Index Funds In India: Comprehensive Investing Guide To Gain Maximum Returns

Asset allocation requires an investor to diversify their investment portfolio into various asset classes such as domestic equity, international equity, fixed income, gold, etc. There are two approaches that an investor can take to build an investment portfolio: active or passive investment portfolio. This article will discuss how to build an investment portfolio with index funds in India to gain maximum returns.

What are index funds?

An index fund invests in all the constituents of a benchmark index in proportion to their weightage in the index. It mirrors or replicates the benchmark. As per SEBI guidelines, an index fund has to invest a minimum of 95% of its total assets in the index securities that it is replicating. 

For example, a Nifty 50 index fund invests in all the 50 constituents of the Nifty 50 Index in proportion to their weightage in the Nifty 50 Index. A Nifty 50 index fund mirrors the performance of the Nifty 50 Index. Similarly, a gold ETF mirrors the performance of physical gold.

Who should invest in an index fund?

Index investing is for those people who don’t prefer active stock-picking either themselves or their fund manager. They prefer to invest in all the constituents of the particular index and are content with the index returns. Index fund investors prefer to take the market risk, and their objective isn’t to outperform the index.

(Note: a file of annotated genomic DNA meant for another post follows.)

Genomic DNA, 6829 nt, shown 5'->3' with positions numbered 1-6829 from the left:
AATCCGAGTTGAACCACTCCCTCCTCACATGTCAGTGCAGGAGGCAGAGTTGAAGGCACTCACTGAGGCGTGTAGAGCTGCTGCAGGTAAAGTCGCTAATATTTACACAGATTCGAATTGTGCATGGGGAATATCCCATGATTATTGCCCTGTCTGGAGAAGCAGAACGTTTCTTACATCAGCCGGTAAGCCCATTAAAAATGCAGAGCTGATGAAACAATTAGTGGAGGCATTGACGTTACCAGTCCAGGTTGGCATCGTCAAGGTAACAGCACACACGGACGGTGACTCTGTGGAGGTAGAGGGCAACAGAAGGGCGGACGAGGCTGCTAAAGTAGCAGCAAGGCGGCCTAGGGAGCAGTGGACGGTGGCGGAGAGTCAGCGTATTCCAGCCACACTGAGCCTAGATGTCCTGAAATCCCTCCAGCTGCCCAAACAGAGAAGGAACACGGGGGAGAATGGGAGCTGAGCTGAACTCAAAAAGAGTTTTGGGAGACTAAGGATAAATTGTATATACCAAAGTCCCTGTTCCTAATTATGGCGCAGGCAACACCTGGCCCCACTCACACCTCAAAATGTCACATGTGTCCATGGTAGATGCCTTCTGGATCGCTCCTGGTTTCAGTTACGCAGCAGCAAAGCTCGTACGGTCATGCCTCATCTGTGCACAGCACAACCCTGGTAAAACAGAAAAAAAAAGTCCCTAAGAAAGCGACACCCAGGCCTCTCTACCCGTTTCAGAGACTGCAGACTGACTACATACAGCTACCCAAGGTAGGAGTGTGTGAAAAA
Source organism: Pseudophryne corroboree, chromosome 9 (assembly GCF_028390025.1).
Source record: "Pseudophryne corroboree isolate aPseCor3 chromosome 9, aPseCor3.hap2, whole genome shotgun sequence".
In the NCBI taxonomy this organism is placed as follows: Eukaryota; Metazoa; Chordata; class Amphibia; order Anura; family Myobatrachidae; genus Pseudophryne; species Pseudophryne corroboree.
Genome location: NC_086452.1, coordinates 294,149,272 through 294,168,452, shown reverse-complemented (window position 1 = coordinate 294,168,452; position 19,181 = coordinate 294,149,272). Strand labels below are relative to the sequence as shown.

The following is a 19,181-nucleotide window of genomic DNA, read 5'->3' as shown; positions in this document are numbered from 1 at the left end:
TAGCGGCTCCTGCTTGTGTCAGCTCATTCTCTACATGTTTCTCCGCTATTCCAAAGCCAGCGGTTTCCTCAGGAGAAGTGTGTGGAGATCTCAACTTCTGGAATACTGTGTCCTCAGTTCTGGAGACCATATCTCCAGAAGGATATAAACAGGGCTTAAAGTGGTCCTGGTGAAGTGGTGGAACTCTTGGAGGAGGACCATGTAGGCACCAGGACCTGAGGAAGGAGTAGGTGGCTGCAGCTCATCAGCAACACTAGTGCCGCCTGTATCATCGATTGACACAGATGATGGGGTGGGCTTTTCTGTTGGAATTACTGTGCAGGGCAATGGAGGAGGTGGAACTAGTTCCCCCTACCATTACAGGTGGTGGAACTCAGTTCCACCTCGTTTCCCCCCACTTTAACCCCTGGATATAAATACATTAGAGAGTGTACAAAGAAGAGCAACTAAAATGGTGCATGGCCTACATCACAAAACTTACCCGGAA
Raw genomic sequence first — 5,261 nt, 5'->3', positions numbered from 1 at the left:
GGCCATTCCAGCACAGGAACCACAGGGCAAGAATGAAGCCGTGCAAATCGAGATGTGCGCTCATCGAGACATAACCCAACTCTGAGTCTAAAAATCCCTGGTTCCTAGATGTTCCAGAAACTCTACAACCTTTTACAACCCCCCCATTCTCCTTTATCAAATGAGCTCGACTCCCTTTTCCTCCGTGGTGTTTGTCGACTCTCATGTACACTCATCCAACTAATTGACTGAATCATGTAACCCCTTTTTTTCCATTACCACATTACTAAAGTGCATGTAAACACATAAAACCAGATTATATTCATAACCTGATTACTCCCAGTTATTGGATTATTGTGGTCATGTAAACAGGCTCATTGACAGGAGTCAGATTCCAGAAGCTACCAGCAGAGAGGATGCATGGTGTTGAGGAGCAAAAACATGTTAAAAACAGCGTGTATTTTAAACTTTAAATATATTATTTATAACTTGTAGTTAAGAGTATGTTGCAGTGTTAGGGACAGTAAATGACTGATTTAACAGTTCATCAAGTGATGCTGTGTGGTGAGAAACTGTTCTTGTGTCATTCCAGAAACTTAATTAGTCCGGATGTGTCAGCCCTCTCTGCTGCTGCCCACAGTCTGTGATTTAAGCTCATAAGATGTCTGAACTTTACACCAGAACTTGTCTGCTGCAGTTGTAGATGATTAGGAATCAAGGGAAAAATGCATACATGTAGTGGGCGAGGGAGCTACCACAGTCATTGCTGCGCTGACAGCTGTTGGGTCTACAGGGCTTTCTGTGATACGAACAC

Building a passive/index investment portfolio

Let us now understand how an investor can build a diversified index funds India investment portfolio. An investor can do this by investing in index funds in India in various asset classes such as domestic equity, international equity, debt, and gold.

  1. Domestic equity index funds in India

You can invest in domestic equity index funds based on market capitalisation as follows:

  1. Large-cap index funds: The first 100 companies (1st – 100th) based on market capitalisation constitute large-cap companies. There are two ways of investing in large-cap index funds in India. You can invest in an index fund with the Nifty 100 Index as the benchmark or invest in a combination of two index funds (one Nifty 50 Index Fund + one Nifty Next 50 Index Fund). Some of the large-cap index funds include IDFC Nifty Fund, UTI Nifty Index Fund, ICICI Prudential Nifty Next 50 Fund, SBI Nifty Next 50 Index Fund, Axis Nifty 100 Index Fund, etc.
  1. Mid-cap index funds: The 101st – 250th companies based on market capitalisation constitute mid-cap companies. You can invest in mid-cap index funds in India through Aditya Birla Sun Life Nifty Midcap 150 Index Fund, Nippon India Nifty Midcap 150 Index Fund, Motilal Oswal Nifty Index Fund, etc.
  1. Small-cap index funds: The 251st company onwards are classified as small-cap companies based on market capitalisation. You can invest in small-cap index funds through Motilal Oswal Nifty Smallcap 250 Index Fund, Aditya Birla Sun Life Nifty Smallcap 50 Index Fund, etc.
  1. International equity index funds in India